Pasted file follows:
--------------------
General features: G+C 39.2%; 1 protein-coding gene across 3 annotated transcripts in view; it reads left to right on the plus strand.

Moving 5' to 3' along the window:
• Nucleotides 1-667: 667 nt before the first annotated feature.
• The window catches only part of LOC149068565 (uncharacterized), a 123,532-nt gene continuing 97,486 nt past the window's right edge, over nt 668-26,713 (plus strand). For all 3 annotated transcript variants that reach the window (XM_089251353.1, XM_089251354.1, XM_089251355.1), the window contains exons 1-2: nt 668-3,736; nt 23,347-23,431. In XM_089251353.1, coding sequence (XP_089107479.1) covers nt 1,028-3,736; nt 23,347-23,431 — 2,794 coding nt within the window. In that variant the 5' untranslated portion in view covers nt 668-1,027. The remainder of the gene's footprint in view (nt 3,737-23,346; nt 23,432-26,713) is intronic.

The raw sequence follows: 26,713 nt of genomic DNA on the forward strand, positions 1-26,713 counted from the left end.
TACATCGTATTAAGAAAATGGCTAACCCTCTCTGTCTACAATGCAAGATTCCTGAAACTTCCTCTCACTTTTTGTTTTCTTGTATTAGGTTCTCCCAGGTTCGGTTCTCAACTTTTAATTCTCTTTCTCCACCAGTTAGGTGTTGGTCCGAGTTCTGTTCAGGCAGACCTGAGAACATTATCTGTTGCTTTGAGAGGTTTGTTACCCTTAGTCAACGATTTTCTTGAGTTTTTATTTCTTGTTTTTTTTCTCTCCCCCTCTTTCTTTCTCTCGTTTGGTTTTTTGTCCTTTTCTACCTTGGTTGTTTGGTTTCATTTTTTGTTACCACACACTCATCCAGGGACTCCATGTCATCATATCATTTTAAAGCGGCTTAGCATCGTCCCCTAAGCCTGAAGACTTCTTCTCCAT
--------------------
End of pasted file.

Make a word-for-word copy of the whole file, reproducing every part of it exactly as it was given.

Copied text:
General features: G+C 39.2%; 1 protein-coding gene across 3 annotated transcripts in view; it reads left to right on the plus strand.

Moving 5' to 3' along the window:
• Nucleotides 1-667: 667 nt before the first annotated feature.
• The window catches only part of LOC149068565 (uncharacterized), a 123,532-nt gene continuing 97,486 nt past the window's right edge, over nt 668-26,713 (plus strand). For all 3 annotated transcript variants that reach the window (XM_089251353.1, XM_089251354.1, XM_089251355.1), the window contains exons 1-2: nt 668-3,736; nt 23,347-23,431. In XM_089251353.1, coding sequence (XP_089107479.1) covers nt 1,028-3,736; nt 23,347-23,431 — 2,794 coding nt within the window. In that variant the 5' untranslated portion in view covers nt 668-1,027. The remainder of the gene's footprint in view (nt 3,737-23,346; nt 23,432-26,713) is intronic.

The raw sequence follows: 26,713 nt of genomic DNA on the forward strand, positions 1-26,713 counted from the left end.
TACATCGTATTAAGAAAATGGCTAACCCTCTCTGTCTACAATGCAAGATTCCTGAAACTTCCTCTCACTTTTTGTTTTCTTGTATTAGGTTCTCCCAGGTTCGGTTCTCAACTTTTAATTCTCTTTCTCCACCAGTTAGGTGTTGGTCCGAGTTCTGTTCAGGCAGACCTGAGAACATTATCTGTTGCTTTGAGAGGTTTGTTACCCTTAGTCAACGATTTTCTTGAGTTTTTATTTCTTGTTTTTTTTCTCTCCCCCTCTTTCTTTCTCTCGTTTGGTTTTTTGTCCTTTTCTACCTTGGTTGTTTGGTTTCATTTTTTGTTACCACACACTCATCCAGGGACTCCATGTCATCATATCATTTTAAAGCGGCTTAGCATCGTCCCCTAAGCCTGAAGACTTCTTCTCCAT